When it comes to streaming video on connected devices, Netflix (s NFLX) may be king, as it is now available on more than 200 different consumer electronics devices. But the one hurdle it still hasn’t been able to overcome is finding a way to deliver its subscription video service to mobile phones running Google’s (s GOOG) Android operating system.
Netflix has spent the last several years rapidly expanding the number of consumer electronics devices that have embedded its Watch Instantly streaming service, which is now available on TVs, Blu-ray players, game consoles, TiVo (s TIVO) DVRs and broadband set-top boxes like the Roku player and (soon) D-Link’s Boxee Box. In the mobile space, Netflix has created mobile applications for Apple’s (s AAPL) iPad, iPhone and iPod Touch, and the service was one of the first applications to launch on Microsoft’s new Windows Phone 7 mobile OS.
But the one nut it hasn’t been able to crack is Android, which Netflix says suffers from device fragmentation and lack of a common digital rights management (DRM) solution. Unlike the iOS ecosystem, which is tightly controlled by Apple, or even Windows Phone 7, which has stringent requirements for device manufacturers to follow, many Android devices run different versions of the mobile OS. While this is slowly improving, with more than 75 percent of all Android devices now on Android 2.1 or 2.2, manufacturers and carriers frequently make changes and add “features” to Android that make development difficult for companies like Netflix.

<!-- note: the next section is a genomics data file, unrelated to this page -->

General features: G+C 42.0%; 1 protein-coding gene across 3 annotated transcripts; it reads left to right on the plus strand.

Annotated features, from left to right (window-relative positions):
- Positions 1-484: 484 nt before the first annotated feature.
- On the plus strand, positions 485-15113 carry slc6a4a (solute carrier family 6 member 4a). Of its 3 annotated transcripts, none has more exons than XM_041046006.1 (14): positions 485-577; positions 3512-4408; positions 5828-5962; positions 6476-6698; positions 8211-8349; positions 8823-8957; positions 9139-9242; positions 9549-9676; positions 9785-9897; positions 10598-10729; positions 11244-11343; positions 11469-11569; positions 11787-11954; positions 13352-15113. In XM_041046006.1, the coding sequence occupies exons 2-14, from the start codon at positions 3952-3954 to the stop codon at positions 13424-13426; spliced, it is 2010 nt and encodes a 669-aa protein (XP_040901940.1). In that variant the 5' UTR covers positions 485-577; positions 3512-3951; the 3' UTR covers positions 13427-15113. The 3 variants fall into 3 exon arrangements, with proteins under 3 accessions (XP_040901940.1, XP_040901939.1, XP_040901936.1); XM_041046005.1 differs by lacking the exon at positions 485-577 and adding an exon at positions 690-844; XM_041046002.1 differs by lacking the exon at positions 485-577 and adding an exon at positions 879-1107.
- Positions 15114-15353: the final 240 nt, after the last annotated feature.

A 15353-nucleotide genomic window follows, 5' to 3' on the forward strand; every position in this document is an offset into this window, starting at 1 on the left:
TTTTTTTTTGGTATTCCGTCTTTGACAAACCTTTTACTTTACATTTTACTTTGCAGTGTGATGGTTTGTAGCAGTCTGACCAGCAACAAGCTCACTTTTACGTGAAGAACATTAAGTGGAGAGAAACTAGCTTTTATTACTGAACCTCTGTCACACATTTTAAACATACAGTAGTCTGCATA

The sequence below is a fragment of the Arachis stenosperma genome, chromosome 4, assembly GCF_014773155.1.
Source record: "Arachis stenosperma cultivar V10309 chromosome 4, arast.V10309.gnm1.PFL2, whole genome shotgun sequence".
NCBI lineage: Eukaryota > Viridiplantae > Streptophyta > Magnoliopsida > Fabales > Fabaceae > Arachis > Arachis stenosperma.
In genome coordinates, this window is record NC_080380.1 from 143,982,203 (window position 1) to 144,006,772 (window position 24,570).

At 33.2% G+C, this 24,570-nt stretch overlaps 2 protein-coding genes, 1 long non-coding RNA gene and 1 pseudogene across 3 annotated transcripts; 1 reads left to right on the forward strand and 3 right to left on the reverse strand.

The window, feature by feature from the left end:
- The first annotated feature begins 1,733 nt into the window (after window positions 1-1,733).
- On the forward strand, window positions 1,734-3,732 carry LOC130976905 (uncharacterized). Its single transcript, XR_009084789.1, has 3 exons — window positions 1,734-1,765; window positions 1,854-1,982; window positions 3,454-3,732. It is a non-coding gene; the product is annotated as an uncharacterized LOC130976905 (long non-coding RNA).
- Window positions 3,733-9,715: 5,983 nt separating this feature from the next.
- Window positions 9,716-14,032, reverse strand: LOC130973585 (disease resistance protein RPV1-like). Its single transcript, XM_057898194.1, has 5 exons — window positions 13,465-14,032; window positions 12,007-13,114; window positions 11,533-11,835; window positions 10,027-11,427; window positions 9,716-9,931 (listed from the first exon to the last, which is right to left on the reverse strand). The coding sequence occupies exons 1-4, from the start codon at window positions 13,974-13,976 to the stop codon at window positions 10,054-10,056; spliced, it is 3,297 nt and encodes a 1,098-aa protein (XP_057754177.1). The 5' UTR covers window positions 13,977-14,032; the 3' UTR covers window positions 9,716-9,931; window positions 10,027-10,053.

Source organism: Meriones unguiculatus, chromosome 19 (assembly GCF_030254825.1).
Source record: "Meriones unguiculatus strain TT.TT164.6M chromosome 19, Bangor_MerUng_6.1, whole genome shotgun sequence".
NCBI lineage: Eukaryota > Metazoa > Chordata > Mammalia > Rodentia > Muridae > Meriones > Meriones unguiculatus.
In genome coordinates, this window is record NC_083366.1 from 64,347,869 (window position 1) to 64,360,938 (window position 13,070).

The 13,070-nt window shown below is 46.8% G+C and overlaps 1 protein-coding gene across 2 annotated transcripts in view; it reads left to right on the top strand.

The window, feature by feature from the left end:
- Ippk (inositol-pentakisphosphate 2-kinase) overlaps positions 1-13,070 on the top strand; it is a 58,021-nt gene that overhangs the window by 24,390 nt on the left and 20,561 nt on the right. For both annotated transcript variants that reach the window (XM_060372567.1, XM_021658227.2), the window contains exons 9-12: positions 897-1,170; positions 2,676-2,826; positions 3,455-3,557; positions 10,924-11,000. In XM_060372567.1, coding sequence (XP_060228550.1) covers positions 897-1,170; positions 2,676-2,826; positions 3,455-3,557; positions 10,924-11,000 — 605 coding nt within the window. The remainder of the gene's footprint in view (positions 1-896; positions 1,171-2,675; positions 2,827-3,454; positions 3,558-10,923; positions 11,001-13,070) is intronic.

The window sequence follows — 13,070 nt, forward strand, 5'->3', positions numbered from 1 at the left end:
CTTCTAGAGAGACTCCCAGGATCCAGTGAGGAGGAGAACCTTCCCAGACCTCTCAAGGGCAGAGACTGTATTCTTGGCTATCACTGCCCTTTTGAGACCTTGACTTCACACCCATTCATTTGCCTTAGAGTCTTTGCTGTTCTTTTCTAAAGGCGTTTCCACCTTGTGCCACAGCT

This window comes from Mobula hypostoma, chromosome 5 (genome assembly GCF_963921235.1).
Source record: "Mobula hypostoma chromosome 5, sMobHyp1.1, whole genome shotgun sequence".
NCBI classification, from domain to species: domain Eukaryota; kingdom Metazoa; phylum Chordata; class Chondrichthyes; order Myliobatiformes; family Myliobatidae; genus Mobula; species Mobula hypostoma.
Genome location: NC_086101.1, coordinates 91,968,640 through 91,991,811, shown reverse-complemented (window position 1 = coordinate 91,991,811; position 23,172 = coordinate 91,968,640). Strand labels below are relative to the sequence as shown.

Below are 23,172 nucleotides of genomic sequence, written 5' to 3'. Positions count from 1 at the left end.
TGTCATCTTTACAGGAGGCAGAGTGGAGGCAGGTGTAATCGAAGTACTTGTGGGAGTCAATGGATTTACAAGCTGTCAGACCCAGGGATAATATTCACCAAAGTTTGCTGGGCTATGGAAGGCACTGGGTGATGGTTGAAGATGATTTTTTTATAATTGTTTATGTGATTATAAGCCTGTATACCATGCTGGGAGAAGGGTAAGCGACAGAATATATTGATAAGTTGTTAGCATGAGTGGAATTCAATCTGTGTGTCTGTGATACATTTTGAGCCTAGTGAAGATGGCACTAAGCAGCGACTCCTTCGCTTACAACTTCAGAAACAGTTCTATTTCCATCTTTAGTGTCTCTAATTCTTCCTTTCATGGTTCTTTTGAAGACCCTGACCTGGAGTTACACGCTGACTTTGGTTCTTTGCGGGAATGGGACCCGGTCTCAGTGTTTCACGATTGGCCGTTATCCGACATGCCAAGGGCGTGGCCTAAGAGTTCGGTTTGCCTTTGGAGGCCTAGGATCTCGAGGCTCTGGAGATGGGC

In a blog post late yesterday, Greg Peters from Netflix product development gave an update on Netflix’s plans — and struggles — to port its streaming video service to Android mobile devices. Saying that the company regards Android as an “exciting technology that drives a range of great devices,” Peters lamented the fact that Netflix hasn’t been able to build a single application that can reach all of those different devices. From the blog post:
“The hurdle has been the lack of a generic and complete platform security and content protection mechanism available for Android. The same security issues that have led to piracy concerns on the Android platform have made it difficult for us to secure a common Digital Rights Management (DRM) system on these devices. Setting aside the debate around the value of content protection and DRM, they are requirements we must fulfill in order to obtain content from major studios for our subscribers to enjoy. Although we don’t have a common platform security mechanism and DRM, we are able to work with individual handset manufacturers to add content protection to their devices.
As a result, Netflix will soon ship on some select Android phones, but it won’t be able to reach all Android users. Peters wrote that the fragmentation will also lead to slower rollout across the devices than Netflix would have liked:
“Unfortunately, this is a much slower approach and leads to a fragmented experience on Android, in which some handsets will have access to Netflix and others won’t. This clearly is not the preferred solution, and we regret the confusion it might create for consumers. However, we believe that providing the service for some Android device owners is better than denying it to everyone.”
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